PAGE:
Tag Archives: PCS

We PCS’d to Another Country…in only 22 Days!


I find that a Permanent Change of Station (PCS) perfectly pairs the excitement and anticipation of the holidays with the stress and apprehension of a root canal.

There’s always so much to do at your current location, and even more waiting for you at your new home. Thankfully, there are great resources available to help you along the way…well, most of the time.

My family and I completed a PCS from Italy to the U.S. in 22 days, flat. It was unexpected, and there was no checklist available to help us perform this feat, but we did it. We shipped a car, packed out our home, took care of medical records, school records, and veterinarian records. All while my husband simultaneously cleared the post. We said our goodbyes and made last trips to some of our favorite sites and restaurants. Just like that, our time in Italy had come to an end.

We boarded the plane to the U.S. with mixed emotions; our first European tour was filled with family adventures, a culture rich in history and beautiful architecture, and delicious food and wine. We touched down it Atlanta, GA on a hot June afternoon. We realized we didn’t have working cell phones and we were hours later than we told our friends (who we were staying with temporarily) we would be. But we piled in the car, and took off to find their home. By evening, we pulled into the driveway and were welcomed ‘home’ in the way friends-who-are-family welcome you.

PCS-in-22-days-military-pinterestWe spent the evening catching up, and jumped into action the next morning. We took care of the cell phones, set up appointments with realtors and began talking about schools for our kids. Typically, we would have started our research in advance, but that was not a luxury we would have this time around. We needed to make decisions and we needed to make them quickly. Jet lag set in and the whirlwind move began taking its toll on all of us. Emotions were running high…and I’m pretty sure I was leading the pack.

Moves are stressful, and we all want to make the right decisions for our families. But none of us are perfect and we can only do our best. Finding the perfect neighborhood, job opportunities, reputable schools, competitive sports programs, welcoming churches, convenient dog parks, quality health care providers (and list goes on and on) can leave your head spinning. Take a breath and know there are very few decisions that cannot be changed. Some may even be changed again…and again.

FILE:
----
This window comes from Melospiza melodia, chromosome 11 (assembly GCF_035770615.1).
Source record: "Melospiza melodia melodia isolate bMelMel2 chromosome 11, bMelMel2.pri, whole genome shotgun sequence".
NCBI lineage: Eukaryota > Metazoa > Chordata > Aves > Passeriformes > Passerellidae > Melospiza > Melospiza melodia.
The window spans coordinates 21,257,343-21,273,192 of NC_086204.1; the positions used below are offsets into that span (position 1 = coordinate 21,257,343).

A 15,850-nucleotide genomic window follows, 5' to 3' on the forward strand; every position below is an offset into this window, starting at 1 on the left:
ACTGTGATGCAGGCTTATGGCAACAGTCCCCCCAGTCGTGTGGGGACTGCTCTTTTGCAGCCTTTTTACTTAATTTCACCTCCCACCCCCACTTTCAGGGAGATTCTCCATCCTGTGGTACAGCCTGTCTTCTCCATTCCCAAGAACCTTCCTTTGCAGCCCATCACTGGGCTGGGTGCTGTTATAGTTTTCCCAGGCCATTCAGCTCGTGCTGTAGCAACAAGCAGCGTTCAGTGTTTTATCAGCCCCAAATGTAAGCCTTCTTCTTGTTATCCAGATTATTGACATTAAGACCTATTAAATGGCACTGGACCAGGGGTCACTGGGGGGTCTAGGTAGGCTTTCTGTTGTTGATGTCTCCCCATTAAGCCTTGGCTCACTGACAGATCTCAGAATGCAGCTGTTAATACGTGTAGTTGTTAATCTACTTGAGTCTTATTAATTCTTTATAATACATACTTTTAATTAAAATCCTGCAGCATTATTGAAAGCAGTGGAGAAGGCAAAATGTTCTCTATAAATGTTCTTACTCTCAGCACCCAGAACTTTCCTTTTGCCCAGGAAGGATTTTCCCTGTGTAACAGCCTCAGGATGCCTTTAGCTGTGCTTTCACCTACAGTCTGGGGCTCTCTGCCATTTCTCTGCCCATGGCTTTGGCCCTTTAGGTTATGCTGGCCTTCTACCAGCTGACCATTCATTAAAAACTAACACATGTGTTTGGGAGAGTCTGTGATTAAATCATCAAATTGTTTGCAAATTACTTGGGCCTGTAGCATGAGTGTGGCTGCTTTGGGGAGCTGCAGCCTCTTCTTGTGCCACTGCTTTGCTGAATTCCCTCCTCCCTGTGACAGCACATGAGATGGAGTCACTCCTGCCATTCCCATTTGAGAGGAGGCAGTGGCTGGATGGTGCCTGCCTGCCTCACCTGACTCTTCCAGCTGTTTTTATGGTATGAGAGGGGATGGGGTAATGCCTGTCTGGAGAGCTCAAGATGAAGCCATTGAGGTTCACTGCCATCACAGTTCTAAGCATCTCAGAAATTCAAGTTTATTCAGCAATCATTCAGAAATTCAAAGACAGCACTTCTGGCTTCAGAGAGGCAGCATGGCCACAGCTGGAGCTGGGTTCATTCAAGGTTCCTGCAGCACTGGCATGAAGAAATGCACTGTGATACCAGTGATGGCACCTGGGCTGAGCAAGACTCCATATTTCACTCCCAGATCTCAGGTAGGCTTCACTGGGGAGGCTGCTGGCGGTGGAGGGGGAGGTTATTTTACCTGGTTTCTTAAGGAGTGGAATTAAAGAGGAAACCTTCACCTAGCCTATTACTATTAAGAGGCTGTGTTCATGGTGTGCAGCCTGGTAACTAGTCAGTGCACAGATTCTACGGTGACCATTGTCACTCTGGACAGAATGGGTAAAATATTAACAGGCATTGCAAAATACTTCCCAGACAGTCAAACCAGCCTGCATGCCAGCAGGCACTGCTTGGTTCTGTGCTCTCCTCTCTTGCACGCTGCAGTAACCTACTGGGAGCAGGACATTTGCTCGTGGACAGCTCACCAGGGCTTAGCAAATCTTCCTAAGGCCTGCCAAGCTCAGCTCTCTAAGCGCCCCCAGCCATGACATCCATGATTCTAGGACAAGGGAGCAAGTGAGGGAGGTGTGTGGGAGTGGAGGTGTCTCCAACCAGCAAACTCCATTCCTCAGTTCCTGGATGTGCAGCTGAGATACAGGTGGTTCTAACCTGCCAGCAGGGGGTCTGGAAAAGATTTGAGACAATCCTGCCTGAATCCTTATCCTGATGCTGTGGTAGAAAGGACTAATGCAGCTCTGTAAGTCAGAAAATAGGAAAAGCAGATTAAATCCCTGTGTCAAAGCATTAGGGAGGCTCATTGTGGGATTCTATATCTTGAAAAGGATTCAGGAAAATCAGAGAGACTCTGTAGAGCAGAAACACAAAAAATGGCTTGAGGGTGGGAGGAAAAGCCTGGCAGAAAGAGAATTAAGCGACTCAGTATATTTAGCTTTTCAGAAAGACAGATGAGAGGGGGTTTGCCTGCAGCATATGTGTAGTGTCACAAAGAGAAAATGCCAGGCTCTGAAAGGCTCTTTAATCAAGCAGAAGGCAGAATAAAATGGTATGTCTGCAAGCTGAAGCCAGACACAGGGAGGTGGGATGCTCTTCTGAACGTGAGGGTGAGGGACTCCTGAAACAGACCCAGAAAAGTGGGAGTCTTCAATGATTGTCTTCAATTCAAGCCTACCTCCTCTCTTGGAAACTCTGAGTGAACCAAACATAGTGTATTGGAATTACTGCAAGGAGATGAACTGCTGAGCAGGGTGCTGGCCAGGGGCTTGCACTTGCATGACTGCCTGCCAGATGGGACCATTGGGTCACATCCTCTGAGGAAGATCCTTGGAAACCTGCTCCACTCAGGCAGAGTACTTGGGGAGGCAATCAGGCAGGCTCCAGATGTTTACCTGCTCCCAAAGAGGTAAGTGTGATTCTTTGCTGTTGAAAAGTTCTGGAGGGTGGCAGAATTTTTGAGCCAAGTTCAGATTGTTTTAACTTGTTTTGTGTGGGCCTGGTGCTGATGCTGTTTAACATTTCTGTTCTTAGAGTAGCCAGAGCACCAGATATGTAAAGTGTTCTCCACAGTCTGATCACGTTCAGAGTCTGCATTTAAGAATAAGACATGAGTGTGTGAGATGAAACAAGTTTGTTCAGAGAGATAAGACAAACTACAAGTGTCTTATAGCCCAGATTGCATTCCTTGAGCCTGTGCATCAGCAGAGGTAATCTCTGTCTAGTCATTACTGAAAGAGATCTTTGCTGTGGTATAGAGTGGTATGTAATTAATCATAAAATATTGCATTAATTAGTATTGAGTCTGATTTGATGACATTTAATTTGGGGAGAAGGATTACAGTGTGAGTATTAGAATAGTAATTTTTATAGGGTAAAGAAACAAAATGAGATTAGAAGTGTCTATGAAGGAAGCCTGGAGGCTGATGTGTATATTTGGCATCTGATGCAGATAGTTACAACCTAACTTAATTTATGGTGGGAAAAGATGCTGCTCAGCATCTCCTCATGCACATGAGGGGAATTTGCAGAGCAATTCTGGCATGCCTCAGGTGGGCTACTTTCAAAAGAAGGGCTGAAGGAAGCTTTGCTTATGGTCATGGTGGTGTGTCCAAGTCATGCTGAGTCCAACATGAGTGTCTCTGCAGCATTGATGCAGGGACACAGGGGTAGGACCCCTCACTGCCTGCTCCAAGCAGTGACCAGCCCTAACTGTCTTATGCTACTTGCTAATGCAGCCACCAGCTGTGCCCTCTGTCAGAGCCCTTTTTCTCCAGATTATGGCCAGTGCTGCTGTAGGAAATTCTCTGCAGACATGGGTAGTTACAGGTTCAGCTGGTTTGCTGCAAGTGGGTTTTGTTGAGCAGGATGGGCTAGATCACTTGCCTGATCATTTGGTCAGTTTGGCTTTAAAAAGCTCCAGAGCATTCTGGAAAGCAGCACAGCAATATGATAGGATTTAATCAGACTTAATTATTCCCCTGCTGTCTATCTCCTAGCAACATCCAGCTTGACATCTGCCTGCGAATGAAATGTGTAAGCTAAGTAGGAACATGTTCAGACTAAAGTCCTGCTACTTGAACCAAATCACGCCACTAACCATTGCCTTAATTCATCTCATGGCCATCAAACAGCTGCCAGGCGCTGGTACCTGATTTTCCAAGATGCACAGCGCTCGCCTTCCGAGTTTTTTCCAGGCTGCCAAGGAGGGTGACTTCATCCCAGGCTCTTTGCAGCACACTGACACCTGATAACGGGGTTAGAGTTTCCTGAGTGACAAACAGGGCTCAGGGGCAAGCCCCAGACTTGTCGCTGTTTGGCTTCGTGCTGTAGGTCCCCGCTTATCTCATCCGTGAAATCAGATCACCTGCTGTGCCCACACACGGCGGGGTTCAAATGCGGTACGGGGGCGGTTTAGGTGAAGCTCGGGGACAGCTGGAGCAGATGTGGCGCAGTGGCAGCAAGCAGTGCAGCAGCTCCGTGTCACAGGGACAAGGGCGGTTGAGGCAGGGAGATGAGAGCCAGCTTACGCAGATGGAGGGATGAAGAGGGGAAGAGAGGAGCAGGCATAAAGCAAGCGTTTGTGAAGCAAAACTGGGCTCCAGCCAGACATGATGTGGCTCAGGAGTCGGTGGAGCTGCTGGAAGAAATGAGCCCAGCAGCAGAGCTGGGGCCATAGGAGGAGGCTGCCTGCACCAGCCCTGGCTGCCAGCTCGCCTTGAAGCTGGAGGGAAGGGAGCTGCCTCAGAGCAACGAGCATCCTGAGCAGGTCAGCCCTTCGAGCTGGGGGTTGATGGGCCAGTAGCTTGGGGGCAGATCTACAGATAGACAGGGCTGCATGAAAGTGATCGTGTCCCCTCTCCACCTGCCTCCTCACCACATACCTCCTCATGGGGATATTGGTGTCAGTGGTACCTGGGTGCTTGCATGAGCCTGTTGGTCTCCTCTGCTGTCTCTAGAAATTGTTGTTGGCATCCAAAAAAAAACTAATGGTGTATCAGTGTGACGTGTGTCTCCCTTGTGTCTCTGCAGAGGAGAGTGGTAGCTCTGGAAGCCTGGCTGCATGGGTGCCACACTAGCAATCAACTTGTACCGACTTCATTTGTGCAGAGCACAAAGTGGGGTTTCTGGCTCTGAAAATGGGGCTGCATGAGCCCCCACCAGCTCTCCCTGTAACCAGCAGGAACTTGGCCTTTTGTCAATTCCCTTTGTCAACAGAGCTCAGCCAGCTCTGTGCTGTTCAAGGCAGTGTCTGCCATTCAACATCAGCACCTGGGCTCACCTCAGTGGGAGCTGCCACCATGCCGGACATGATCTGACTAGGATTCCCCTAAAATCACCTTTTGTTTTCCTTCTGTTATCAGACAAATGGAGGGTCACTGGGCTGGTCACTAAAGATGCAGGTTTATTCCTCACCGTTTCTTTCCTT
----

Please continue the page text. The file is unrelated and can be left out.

Several weeks passed before our decisions were final. The excitement mounted as we purchased our new home, school began, the kids joined soccer teams, and eventually our car and household goods arrived. The excitement gave way to a calm that was peaceful and very familiar.

Our military family was home, once again.

Have you experienced a chaotic move, and finally found ‘home’ after it was all said and done? Share it with us in the comments!

kimPosted by Kim Edger, Website Architect

Calling All Bloggers! Share Your Story on Branching Out!


It’s no secret—military families have collected their fair share of stories, experiences, and traditions throughout their military journeys. We know you’ve got plenty of tips, tricks, pictures, and laughable moments up your sleeve. That’s why we want you to be a guest blogger!

Our blog covers all areas of military life, including PCS moves, raising military kids, spouse employment, military marriage, and the tough stuff—like transition, being a caregiver, and even divorce.

Think you’ve got awesome blogging skills and want to share your journey with other military families? We’d love to hear from you!

What works:
Inspirational stories – we want readers to jump out of their seats because they were moved by your journey. Sharing personal stories, hardships, or humor can be just what someone needs to relate to you. Don’t be afraid to amaze and inspire!
Original content – We will not publish content that has already been published elsewhere on the web. We aim for authentic and unique content!
Well-written content –Your writing should reflect your individual voice! So if you feel excited, let us know! Had a hard time with a recent PCS? Express that in your writing. Great blog posts will grab the reader and keep their attention through awesome details!
Topics about military families or military life – We are 100% military family focused, so make sure your submission is, too! Are you a company looking to share a resource? Great! Use your original content to tie back to the military community, and keep in mind: our subject matter experts will review any resource prior to posting.